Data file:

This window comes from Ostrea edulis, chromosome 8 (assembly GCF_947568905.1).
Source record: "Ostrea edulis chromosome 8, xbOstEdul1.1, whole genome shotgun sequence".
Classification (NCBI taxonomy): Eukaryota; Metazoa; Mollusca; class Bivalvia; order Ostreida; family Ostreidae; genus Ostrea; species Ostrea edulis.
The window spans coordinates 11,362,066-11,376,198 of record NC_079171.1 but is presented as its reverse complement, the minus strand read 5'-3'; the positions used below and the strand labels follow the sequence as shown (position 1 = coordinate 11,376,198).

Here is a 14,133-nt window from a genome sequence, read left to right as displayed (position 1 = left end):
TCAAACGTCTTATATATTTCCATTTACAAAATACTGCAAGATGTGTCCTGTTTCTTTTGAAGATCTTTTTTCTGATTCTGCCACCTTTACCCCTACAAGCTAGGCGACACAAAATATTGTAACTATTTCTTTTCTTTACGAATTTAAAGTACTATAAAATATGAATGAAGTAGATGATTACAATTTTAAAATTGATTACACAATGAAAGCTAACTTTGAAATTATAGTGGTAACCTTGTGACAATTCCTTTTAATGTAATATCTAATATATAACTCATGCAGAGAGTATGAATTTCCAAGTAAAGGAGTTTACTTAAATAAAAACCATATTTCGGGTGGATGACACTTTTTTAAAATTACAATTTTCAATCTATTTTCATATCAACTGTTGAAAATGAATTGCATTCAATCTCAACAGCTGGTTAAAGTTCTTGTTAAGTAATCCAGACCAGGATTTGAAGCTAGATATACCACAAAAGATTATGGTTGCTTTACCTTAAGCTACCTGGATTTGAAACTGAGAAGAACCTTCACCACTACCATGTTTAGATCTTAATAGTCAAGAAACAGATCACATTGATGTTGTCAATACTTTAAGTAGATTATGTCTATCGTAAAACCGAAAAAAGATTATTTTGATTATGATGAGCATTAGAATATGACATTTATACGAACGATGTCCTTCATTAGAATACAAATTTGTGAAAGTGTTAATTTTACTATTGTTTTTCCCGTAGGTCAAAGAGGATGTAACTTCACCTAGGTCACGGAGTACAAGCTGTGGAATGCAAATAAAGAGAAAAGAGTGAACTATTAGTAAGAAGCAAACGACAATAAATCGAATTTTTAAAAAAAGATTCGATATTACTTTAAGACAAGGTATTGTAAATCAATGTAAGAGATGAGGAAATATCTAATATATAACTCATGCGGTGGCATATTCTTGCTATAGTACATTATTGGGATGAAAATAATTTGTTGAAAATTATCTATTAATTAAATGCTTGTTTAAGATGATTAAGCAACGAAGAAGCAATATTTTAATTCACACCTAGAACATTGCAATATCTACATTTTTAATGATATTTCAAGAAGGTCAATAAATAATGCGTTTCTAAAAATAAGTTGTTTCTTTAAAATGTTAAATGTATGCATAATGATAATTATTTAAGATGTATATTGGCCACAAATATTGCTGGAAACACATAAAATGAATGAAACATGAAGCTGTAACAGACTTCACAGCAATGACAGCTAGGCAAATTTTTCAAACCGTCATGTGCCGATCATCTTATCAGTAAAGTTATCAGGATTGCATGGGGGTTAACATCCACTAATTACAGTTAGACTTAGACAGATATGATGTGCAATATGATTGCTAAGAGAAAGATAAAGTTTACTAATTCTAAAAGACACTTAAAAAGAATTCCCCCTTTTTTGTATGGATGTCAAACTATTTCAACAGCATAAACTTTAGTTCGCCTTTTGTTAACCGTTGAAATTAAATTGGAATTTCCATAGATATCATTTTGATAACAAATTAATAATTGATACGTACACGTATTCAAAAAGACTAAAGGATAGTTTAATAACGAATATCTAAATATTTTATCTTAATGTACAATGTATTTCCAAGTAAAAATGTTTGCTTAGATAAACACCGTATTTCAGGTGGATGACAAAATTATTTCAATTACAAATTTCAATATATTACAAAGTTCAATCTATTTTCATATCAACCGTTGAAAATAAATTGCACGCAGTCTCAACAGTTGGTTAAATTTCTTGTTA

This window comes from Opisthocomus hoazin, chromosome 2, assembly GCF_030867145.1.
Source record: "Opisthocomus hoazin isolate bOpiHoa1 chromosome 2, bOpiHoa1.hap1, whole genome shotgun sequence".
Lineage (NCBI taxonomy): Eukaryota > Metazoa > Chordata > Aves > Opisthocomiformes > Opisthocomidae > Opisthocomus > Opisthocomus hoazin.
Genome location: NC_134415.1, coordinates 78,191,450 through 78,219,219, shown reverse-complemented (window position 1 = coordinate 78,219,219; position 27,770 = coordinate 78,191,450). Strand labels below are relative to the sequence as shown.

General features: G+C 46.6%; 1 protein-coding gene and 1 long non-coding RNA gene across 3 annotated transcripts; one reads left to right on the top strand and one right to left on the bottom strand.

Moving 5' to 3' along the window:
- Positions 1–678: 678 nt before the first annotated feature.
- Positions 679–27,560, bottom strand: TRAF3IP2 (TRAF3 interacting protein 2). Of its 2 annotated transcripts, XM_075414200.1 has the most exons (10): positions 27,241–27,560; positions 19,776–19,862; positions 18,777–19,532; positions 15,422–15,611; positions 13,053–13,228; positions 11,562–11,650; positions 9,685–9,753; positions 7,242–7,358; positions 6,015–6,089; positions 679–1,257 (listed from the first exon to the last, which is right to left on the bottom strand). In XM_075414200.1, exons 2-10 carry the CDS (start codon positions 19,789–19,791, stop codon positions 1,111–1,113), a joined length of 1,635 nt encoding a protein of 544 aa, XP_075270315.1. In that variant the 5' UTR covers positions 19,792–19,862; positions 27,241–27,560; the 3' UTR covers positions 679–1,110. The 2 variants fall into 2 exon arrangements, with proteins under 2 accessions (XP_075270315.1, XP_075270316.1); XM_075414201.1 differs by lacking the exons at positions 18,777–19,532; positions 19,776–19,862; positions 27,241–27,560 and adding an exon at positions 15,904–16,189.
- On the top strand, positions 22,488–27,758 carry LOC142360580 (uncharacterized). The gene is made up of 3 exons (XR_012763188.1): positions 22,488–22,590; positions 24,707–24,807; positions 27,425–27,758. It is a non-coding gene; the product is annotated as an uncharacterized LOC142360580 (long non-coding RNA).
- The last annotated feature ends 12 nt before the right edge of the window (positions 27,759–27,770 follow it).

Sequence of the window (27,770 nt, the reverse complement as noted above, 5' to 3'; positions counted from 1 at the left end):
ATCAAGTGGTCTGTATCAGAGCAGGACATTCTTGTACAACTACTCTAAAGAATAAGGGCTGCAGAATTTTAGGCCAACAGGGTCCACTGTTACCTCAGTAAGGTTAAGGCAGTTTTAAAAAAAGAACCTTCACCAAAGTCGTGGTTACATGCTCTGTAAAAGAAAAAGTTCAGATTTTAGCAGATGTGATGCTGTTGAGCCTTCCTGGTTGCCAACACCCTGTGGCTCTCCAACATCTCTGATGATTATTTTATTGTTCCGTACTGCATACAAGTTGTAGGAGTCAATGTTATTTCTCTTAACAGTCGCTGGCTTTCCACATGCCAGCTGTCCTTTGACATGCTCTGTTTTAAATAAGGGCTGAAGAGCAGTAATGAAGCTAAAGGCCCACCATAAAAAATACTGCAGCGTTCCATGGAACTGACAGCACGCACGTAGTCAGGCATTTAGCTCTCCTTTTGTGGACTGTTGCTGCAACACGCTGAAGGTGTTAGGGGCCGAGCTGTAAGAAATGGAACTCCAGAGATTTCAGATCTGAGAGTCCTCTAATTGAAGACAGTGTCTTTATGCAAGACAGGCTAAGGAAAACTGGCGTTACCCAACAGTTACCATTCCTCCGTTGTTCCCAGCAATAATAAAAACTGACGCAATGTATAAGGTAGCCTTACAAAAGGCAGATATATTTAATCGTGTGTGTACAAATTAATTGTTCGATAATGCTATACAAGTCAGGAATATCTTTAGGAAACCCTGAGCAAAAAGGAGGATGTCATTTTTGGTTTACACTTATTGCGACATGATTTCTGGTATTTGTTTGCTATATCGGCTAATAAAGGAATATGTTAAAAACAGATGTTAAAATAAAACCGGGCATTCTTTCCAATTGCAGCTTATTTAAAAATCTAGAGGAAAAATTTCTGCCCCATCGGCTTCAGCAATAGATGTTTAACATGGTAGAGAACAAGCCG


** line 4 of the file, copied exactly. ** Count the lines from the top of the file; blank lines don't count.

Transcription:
The window spans coordinates 11,362,066-11,376,198 of record NC_079171.1 but is presented as its reverse complement, the minus strand read 5'-3'; the positions used below and the strand labels follow the sequence as shown (position 1 = coordinate 11,376,198).